Classification of Law
Japan's legal system is a mixture of Roman civil law and Anglo-American common law systems. Civil law operates in areas such as family relations, property, succession, contract, and criminal law, while statutes and principles of common law origin are evident in such areas as constitutional law, procedure, corporations law, taxation, insurance, labour relations, banking and currency.
Civil law systems are based on concepts derived from old Roman law, distinguishable by their reliance on having a comprehensive set of rules and principles codified and easily accessible to both citizens and legal professionals. Codified laws are regularly revised to reflect the current environment, and have stronger emphasis in civil law countries than any precedent set by earlier court cases. Civil law countries cover more than 65% of world’s legal system, including the majority of continental Europe, Central and South America, the Middle East, Asia and Africa.
E-Signature Legality Summary
The Act regulates the use of electronic signatures generally. There is an implementing ordinance that establishes criteria for certification businesses, and an enforcement order that governs the terms of validity for certification businesses.
In Japan, national law applies throughout the country. Local governments can set forth local rules in relation to their local administrative matters, but the effect of such local rules must be within the national law set forth by the central government.
Types of Electronic Signature
An “electronic signature” means a measure taken with respect to information that can be recorded in an electromagnetic record (a record that is prepared by an electronic form, a magnetic form or any other form not perceivable by human senses and that is used for information processing by computers), and which falls under both of the following requirements:
- A measure to indicate that such information was created by the person who has taken such measure, and
- A measure to confirm whether such information has been altered.
Japan also supports Accredited Certification Businesses (“ACBs”), which can “place on an electronic certificate, etc. (which means an electromagnetic record prepared for certifying that matters used to confirm that the user has performed the electronic signatures are pertaining to such user), a mark to the effect that such business has obtained the accreditation.”
Documents That May be Signed Electronically
To create a binding and enforceable contract under Japanese law, except for the limited type of contracts discussed below, it is not legally required for the contract to be in writing or signed. However, it is common in Japan to create a contract in writing and electronically sign and/or affix a company seal/stamp to it in order to provide proof of the parties’ intent to enter into the contract.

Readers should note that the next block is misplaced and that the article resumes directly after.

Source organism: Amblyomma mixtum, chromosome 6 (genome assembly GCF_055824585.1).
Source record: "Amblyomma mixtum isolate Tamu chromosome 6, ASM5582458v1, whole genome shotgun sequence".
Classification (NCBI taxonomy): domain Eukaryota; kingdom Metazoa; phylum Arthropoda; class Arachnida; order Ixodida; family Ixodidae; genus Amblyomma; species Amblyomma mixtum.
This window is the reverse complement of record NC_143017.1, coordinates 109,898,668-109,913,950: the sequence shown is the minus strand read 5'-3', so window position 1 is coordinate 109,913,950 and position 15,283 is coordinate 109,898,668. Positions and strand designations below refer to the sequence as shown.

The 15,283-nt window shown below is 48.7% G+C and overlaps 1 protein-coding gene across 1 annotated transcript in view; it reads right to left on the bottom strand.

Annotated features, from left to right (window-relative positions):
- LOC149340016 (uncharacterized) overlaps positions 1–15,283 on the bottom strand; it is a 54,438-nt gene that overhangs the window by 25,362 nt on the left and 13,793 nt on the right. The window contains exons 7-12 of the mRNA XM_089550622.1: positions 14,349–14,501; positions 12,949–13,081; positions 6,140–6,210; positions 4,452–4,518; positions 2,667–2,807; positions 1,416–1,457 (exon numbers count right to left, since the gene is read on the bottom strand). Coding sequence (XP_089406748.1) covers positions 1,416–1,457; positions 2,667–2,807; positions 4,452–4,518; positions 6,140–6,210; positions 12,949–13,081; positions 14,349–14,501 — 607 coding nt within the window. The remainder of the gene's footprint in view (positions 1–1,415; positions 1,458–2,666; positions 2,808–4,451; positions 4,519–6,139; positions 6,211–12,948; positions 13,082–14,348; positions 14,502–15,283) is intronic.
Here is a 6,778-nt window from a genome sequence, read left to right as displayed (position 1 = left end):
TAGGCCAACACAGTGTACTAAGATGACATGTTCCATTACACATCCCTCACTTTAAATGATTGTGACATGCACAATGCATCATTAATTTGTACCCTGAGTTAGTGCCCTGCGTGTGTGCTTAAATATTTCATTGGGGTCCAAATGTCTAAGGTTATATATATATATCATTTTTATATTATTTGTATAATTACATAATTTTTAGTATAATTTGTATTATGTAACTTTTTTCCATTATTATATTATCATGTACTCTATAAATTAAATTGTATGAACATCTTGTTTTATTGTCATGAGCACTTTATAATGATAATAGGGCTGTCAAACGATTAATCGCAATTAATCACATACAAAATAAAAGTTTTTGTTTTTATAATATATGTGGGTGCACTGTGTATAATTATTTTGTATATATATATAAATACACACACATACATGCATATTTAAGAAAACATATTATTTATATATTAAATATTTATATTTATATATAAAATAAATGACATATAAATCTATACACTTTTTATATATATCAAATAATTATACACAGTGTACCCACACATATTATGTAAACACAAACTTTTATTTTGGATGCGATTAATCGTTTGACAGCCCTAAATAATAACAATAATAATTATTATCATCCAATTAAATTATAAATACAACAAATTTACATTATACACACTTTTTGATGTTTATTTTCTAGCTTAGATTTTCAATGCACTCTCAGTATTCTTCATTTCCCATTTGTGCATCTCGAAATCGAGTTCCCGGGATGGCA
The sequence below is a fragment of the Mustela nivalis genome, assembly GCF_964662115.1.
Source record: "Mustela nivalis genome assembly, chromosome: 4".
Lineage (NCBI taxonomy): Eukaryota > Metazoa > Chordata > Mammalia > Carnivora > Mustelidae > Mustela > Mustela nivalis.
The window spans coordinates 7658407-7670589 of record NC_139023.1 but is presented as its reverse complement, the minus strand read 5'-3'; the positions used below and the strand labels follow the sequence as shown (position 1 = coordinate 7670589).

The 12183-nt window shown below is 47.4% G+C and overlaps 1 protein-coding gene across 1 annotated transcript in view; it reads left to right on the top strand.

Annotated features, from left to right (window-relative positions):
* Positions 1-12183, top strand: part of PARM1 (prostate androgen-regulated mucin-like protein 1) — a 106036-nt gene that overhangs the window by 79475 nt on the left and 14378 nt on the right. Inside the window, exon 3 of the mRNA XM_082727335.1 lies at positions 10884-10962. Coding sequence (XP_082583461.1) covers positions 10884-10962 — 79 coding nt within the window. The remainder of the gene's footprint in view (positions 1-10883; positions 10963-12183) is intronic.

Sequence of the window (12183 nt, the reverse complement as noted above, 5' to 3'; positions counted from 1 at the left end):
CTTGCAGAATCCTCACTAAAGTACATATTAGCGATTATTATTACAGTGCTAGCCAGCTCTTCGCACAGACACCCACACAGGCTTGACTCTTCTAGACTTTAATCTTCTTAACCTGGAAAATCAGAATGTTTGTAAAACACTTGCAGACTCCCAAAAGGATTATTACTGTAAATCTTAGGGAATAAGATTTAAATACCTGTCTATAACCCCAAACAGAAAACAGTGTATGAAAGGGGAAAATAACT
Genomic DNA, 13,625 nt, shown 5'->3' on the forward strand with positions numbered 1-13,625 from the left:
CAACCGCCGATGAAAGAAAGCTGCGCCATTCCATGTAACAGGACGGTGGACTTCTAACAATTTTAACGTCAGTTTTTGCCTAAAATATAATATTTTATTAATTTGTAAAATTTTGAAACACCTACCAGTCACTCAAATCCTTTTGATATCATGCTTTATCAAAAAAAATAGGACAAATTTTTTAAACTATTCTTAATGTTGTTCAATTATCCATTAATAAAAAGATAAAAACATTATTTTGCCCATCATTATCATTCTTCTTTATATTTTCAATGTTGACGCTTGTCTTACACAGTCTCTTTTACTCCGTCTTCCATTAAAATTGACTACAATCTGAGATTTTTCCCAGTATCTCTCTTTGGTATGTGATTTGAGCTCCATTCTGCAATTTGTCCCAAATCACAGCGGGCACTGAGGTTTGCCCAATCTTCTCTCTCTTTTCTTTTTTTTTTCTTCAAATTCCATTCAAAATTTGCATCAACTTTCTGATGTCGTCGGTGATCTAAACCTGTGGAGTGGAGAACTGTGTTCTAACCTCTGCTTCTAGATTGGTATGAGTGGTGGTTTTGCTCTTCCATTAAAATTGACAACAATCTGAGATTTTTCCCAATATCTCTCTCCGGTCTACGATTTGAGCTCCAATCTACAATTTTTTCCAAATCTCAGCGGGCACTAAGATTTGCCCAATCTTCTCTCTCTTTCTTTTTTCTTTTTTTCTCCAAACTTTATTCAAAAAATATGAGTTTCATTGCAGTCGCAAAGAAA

Regarding the use of electronic signatures, the following categories typically do not impose any requirements on the use of electronic signatures:
- Corporate Resolutions
- Software Licensing
- Real Estate
- Chattel Paper
- Life Sciences
- Technology sector
- Documents to notarized
- Documents to be Recorded
- Consumer Transactions
- Government Filings (depends the type of document).
Under Japanese law, contracts can be executed not only for hardcopy documents with wet signatures, but also electronic documents with electronic signatures. However, some laws or regulations still require executing contracts in the form of hardcopy documents.
An electromagnetic record (except for those drawn by a public official in the exercise of his official functions), will be presumed to be authentic if an electronic signature:
- is based on proper control of codes and objects necessary to perform the signature such that only that person can substantially perform, and
- is performed by the person in relation to the information recorded in the electromagnetic record.
If an electronic signature does not meet such requirements, and its validity is challenged, the party seeking to enforce the electronic signature may need to provide further evidence to support the authenticity of the electronic signature. Such evidence may take the form of the method of authenticating the signer, evidence that the document was rendered tamper-evident and had not been altered, or an audit log detailing all actions taken by the signer during the transaction.
DISCLAIMER: The information on this site is for general information purposes only and is not intended to serve as legal advice. Laws governing the subject matter may change quickly, so DocuSign cannot guarantee that all the information on this site is current or correct. Should you have specific legal questions about any of the information on this site, you should consult with a licensed attorney in your area.
Last updated: August 30, 2021
Request more info
Talk to our Sales Team about all of your business needs.Contact sales